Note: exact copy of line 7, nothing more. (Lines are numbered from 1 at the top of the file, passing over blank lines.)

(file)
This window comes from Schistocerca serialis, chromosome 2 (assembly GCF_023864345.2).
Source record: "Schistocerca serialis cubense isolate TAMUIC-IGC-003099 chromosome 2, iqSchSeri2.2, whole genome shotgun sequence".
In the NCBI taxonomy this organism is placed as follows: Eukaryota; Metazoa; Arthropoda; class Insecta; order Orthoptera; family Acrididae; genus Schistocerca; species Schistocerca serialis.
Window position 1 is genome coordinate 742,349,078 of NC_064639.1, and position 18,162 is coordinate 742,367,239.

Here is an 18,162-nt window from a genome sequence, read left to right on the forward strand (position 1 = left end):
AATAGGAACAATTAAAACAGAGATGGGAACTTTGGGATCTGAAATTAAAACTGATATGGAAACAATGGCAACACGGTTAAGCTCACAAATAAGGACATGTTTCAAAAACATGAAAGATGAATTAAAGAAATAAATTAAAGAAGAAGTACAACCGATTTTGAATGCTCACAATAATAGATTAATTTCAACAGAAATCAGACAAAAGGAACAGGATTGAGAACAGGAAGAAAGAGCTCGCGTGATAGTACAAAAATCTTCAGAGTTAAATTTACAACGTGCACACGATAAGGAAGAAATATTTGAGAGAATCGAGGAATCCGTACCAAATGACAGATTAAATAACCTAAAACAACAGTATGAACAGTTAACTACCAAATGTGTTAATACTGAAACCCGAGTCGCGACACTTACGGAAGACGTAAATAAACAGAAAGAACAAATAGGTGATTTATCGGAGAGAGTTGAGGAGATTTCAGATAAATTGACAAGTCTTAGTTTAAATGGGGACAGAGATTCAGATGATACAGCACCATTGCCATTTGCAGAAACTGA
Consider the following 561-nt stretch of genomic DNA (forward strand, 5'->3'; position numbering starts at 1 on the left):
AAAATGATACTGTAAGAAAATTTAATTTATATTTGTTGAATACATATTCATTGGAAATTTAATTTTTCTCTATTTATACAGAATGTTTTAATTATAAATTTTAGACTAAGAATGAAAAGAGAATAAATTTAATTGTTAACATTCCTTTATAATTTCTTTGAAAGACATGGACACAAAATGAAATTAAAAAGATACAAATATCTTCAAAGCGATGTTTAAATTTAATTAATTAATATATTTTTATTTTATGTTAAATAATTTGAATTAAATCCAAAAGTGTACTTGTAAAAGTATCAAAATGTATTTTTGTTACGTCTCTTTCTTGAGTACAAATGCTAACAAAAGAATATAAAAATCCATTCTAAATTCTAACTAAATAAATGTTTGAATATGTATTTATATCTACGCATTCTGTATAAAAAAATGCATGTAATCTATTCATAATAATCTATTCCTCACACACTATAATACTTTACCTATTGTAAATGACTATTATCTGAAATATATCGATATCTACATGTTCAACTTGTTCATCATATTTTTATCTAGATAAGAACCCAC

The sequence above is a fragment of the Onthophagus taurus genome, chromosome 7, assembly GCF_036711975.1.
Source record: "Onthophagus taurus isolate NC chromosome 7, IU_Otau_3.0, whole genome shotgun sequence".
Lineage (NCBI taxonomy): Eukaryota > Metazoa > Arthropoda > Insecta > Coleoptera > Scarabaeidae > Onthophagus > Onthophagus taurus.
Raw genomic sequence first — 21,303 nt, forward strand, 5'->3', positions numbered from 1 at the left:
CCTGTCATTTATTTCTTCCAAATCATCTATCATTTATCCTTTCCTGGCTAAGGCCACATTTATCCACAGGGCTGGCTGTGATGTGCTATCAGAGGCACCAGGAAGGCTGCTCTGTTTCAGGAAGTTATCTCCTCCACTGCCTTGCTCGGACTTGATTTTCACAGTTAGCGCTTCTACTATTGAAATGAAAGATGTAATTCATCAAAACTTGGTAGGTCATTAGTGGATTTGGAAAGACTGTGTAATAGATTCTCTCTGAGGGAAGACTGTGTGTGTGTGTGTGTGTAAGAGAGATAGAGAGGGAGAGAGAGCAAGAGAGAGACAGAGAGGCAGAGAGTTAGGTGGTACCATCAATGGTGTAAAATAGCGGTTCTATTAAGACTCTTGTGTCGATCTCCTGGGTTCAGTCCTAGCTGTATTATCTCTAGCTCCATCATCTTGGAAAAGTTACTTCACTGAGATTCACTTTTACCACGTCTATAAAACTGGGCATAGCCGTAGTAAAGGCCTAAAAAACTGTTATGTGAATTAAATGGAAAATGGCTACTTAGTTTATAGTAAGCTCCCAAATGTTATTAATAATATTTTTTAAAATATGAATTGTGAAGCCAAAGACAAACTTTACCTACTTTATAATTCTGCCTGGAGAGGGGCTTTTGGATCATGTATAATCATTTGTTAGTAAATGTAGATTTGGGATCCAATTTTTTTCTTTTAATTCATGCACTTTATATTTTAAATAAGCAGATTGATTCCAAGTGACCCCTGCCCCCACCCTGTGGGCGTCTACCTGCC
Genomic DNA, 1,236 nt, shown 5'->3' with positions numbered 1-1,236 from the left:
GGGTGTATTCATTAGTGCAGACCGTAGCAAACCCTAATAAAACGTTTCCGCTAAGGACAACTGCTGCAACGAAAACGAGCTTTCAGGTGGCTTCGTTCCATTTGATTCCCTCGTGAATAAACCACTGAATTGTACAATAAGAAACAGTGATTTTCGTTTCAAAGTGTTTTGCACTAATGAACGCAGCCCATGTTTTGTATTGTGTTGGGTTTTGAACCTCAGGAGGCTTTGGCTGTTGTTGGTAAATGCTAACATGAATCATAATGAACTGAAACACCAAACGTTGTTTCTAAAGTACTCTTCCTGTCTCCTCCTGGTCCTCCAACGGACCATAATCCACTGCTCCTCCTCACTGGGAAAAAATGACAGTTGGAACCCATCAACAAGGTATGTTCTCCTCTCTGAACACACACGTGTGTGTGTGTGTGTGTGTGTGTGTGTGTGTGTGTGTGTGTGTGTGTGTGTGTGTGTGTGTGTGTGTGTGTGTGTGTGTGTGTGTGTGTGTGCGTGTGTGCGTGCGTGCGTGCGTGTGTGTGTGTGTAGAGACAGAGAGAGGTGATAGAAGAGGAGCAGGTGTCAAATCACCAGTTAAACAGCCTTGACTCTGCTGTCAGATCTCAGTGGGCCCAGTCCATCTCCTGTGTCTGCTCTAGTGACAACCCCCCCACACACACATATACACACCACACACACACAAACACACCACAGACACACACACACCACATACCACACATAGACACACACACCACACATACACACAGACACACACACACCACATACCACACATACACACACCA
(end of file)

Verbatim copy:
Consider the following 561-nt stretch of genomic DNA (forward strand, 5'->3'; position numbering starts at 1 on the left):